Actor, writer and regular Daily Review contributor, Humphrey Bower has been engaged by the Perth Festival as a “Festival Navigator“. He navigates its first week of performances below.
The opening ceremony Gnarnk-Ba Karla Waarnginy (‘Speaking Fires of our Mother’) took place at the west end of St George’s Terrace: hardly the most obviously scenic spot, despite what must once have been an impressive streetscape running eastwards through the CBD, and before that a glorious natural site overlooking the river beneath what was now King’s Park. It was now hemmed in by corporate high-rises obscuring the river and the park, and even dwarfing the Tudor-style, convict-era relic of Barracks Archway that stands at the head of the Terrace, and in turn blocks the view of Parliament House behind it.
I sat on a low wall outside the new Channel 9 buildings with a group of onlookers, mostly older women. One of them told me she was in Perth because of the international golf tournament – she’d been a volunteer there for the last 20 years. She and her companions seemed to be regular Festival opening ceremony attendees. They proudly pointed out the branches of eucalypt that had been assembled beneath the temporary outdoor stage for the cleansing smoke-ritual, and remarked on the fact that this year the Noongar elders seated onstage to perform the Welcome to Country were all women – as were the dancers and singers who would be performing. Festival director Wendy Martin was there amongst them, black hair and voluminous red scarf flying in the wind that barrelled down the ‘canyons of commerce’, as she called them. I wondered how the speakers and singers would cope with the eucalyptus smoke blowing straight into their faces – or for that matter how the helicopter that would soon be making its appearance to broadcast Siren Song would cope with the wind, and whether the sound of the sirens would prevail against it.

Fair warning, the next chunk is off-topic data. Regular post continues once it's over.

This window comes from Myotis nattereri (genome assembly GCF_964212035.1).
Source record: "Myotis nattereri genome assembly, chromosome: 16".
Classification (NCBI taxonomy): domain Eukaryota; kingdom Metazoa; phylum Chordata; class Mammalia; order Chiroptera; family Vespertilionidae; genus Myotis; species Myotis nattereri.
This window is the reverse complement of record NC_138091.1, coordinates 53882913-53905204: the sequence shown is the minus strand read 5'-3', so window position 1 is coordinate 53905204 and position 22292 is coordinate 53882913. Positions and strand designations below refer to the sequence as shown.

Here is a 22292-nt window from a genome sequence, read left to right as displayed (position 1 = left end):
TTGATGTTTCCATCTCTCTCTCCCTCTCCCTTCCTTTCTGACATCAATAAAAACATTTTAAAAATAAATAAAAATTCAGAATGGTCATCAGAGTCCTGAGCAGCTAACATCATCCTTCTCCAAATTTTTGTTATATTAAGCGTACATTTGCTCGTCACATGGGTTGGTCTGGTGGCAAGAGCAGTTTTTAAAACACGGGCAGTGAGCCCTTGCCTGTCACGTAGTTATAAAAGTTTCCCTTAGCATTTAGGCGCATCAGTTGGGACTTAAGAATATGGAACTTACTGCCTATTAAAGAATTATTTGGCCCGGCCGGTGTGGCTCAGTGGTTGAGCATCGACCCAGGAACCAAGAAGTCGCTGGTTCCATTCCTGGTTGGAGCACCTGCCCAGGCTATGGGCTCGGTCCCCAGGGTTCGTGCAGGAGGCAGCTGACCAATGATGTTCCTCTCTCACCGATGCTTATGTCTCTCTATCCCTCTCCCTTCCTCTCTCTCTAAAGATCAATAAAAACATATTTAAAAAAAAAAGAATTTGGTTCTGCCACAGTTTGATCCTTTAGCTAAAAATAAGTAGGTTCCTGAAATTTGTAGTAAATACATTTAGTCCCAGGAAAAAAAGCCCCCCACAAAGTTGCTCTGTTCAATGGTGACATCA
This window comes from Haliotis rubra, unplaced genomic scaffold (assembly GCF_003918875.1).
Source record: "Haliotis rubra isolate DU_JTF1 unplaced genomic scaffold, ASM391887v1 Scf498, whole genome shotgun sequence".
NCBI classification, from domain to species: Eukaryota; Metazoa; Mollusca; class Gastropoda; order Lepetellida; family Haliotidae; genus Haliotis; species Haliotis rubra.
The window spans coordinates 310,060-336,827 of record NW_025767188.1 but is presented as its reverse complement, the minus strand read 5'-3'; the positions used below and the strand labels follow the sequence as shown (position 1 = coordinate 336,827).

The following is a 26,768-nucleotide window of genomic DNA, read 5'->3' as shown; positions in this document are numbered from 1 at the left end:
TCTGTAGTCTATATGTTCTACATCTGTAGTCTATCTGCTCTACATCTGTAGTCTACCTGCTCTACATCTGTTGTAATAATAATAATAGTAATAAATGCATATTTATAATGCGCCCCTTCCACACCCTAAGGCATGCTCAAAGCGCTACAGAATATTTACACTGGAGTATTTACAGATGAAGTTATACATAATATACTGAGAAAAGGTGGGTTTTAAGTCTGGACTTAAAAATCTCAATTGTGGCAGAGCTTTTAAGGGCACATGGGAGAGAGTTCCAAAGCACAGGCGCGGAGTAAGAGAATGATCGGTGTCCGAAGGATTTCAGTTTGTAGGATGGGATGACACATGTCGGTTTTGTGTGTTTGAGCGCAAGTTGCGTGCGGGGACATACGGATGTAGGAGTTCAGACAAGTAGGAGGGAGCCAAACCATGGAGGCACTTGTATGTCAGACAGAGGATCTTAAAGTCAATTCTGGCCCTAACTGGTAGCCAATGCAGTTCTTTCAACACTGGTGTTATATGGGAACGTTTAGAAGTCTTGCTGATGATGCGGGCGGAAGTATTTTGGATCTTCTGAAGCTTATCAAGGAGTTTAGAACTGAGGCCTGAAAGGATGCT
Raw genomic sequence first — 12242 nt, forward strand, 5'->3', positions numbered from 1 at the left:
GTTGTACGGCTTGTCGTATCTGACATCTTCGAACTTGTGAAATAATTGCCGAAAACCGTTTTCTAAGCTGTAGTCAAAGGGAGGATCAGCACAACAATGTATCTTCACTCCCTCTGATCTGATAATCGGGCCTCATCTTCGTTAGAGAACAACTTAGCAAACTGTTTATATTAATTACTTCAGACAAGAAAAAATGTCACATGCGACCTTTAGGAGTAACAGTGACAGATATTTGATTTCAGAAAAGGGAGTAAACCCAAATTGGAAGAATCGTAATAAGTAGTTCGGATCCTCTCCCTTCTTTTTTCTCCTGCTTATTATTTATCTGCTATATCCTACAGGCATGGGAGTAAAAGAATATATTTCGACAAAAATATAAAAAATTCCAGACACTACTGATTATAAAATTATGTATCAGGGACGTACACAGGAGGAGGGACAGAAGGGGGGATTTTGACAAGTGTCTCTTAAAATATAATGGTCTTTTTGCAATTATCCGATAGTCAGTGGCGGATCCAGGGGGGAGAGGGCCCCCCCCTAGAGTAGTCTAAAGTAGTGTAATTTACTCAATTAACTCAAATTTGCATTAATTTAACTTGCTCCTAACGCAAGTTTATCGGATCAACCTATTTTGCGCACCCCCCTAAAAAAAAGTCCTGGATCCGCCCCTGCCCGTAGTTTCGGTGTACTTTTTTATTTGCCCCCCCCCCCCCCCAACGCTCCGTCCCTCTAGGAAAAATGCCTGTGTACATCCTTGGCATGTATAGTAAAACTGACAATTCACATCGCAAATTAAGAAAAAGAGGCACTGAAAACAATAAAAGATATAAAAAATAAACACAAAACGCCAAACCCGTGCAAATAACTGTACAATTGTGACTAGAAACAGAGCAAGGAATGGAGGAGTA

A gracious Welcome to Country speech from Noongar elder Aunty May McGuire acknowledged the generosity and inclusiveness of the Festival as well as gently reminding us of the history of violence, removal and segregation that haunted the site. She passed her ceremonial spear to Wendy; singer and dancer Rikeeta Walley took the stage; and a group of young women dancers, Kwarbah Djookian, crept through the crowd and joined her. After several songs and dances (Wendy joined the last one) and a tribal pop song by Honey Webb, the melody from the last song was taken up by the disembodied voice of Karla Hart through the speakers above the stage, and I felt a wave of emotion as more women’s voices began to echo and canon the same musical phrase down the corridor of buildings along the Terrace, and the beautiful, mournful sound of Siren Song began. The focus drifted away from the stage, and people began to drift out into the street, gazing up into the sky in search of the source of the sound.
Moments later, a helicopter appeared above Barracks Arch, and a single amplified voice pierced the sky. It was a dramatic change of tone, the source of the sound suddenly becoming visible in the form of this almost malevolent insect-machine, with its associations of war and conflict, reminding me that all was not sweetness and light. Like so many sacred sites across the country, this was a place of violence as well celebration; and the Sirens themselves, lest we forget, were harbingers of death as well as voices of seduction.
As the crowd applauded and dispersed, I wondered how Siren Song would affect the city over the next ten days, sounding each dawn and dusk, reminding its inhabitants of less comfortable times and places.
Alongside the sense of celebration and inclusiveness, then, there’s a more determined, uncompromising, even unflinching aspect to this Festival: an inner toughness in its acknowledgement of hard truths. This is evident in the choice of Beyond Time – which I went to straight from the Opening Ceremony and debut of Siren Song – as the opening show of the Festival. It’s a demanding, even austere production, that doesn’t pander to its audience, but makes us work almost as hard as its performers.